Targeting specific blood pressure numbers may not be as effective as tailoring therapy to reduce the risk of cardiovascular disease (CVD) events in hypertensive patients, according to a study published online Nov. 4 in Circulation. Benefit-based tailored treatment (BTT) was more effective and required less antihypertensive medication than therapy geared toward lowering blood pressure.
“By basing decision-making on an individual’s estimated absolute risk reduction from treatment, and by explicitly including estimates of treatment harm, treatment decisions can be made based on the net benefit of treatment, which is the factor that is most likely to matter most to patients,” wrote the authors, led by Jeremy Sussman, MD, MS, of the University of Michigan Medical School in Ann Arbor, when describing their rationale behind the study.
Using data from the National Health and Nutrition Examination Survey III (NHANES), the researchers created a nationally representative sample of Americans ages 30 to 85 with no prior heart attacks, strokes or severe congestive heart failure. They next estimated the effects of five years of treatment with both the BTT approach and the treat-to-target (TTT) approach that aimed to lower blood pressure. Estimates came from meta-analyses of randomized trials.
Based on their analyses, treatment using either BTT or TTT would be the same for 55 percent of the overall population of 176 million Americans. However, compared with TTT, BTT would prevent 900,000 more CVD events, save 2.8 million quality-adjusted life years (QALYs) and use about 6 percent fewer medications in a five-year period. In the remainder of the population treated differently by BTT and TTT, BTT saves more QALYs than TTT (159 per 1,000 treated vs. 74 per 1,000 treated).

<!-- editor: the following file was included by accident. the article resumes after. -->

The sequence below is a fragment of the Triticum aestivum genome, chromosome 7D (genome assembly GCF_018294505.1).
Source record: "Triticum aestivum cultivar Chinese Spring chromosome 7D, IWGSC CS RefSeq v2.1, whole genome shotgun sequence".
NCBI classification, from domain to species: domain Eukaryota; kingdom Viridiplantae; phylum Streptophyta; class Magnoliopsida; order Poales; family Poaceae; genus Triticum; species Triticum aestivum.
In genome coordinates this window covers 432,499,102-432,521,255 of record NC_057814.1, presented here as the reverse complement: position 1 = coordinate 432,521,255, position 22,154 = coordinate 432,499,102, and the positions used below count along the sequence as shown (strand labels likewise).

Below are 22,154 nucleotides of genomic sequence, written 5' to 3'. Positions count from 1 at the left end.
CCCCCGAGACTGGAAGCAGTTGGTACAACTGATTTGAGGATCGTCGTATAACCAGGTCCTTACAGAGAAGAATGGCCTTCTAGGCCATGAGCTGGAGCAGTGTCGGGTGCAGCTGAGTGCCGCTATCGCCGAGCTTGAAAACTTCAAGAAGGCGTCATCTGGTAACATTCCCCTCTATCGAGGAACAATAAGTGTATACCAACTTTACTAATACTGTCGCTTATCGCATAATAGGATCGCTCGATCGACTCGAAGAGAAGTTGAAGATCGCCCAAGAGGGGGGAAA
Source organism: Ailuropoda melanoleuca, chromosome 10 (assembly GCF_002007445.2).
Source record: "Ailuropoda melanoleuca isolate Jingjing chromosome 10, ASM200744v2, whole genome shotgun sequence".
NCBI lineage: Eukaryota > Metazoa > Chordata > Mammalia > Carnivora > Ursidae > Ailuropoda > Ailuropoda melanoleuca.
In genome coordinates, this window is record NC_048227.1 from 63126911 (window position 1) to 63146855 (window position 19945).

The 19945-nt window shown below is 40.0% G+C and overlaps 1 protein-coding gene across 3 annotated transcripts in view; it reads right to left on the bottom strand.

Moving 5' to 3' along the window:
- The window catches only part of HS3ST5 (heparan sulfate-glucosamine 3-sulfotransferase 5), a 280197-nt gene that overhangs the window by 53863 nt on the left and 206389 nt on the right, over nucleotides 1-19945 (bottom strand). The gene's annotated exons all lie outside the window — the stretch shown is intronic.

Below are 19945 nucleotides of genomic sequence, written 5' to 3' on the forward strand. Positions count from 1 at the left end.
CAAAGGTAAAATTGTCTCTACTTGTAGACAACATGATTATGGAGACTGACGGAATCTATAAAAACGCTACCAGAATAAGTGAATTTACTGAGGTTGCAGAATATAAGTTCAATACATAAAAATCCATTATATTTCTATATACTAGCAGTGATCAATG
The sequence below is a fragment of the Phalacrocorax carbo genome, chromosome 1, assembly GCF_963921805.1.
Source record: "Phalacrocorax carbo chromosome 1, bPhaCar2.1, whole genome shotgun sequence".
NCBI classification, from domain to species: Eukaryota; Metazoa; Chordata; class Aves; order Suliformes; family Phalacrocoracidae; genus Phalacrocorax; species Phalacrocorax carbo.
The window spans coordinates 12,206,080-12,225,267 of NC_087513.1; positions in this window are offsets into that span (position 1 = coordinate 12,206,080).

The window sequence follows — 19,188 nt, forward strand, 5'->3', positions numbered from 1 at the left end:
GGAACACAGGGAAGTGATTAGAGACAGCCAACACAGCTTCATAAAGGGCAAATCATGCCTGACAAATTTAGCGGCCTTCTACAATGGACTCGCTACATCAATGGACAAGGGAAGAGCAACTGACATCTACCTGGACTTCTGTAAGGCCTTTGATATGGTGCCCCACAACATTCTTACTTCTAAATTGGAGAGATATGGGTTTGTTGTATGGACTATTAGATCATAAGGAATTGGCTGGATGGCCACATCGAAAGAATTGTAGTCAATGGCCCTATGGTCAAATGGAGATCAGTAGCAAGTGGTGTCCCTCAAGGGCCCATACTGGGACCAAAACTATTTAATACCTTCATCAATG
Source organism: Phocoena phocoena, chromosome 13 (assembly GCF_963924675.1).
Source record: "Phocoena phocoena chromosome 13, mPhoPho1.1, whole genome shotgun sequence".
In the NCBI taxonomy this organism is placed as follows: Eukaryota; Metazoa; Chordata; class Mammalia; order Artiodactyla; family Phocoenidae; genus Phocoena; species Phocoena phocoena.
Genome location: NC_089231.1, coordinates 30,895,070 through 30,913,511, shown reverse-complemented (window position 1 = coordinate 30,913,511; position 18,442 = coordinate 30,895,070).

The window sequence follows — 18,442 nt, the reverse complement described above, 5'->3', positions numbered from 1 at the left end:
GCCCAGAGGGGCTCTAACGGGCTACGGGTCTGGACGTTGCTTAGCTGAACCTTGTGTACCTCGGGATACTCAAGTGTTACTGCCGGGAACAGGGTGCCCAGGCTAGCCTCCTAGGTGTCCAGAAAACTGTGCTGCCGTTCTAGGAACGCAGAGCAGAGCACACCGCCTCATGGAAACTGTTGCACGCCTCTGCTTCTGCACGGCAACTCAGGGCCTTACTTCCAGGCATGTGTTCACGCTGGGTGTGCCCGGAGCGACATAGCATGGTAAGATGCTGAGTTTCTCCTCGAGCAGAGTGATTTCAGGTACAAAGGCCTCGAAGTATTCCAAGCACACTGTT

The authors acknowledged that their study’s main limitation is the use of simulated data. However, they argued that there is strong evidence from previous studies to back up their analyses. They also explained that they are not suggesting a move away from guidelines to prevent CVD.
"Drugs that lower blood pressure are among the most effective and commonly used medications in the country, but we believe they can be used dramatically more effectively," Sussman said in a press release.
In an accompanying editorial, Kazem Rahimi, MRCP, MPH, DM, and Stephen MacMahon, DSc, FMedSci, of the University of Oxford in the U.K., wrote that Sussman et al’s research as well as previous studies “support the concept of treating cardiovascular risk as opposed to individual risk factors, such as blood pressure and cholesterol.”
“The findings are very timely,” they added, “given that some of the international blood pressure guidelines have recently departed from such risk-based strategies.”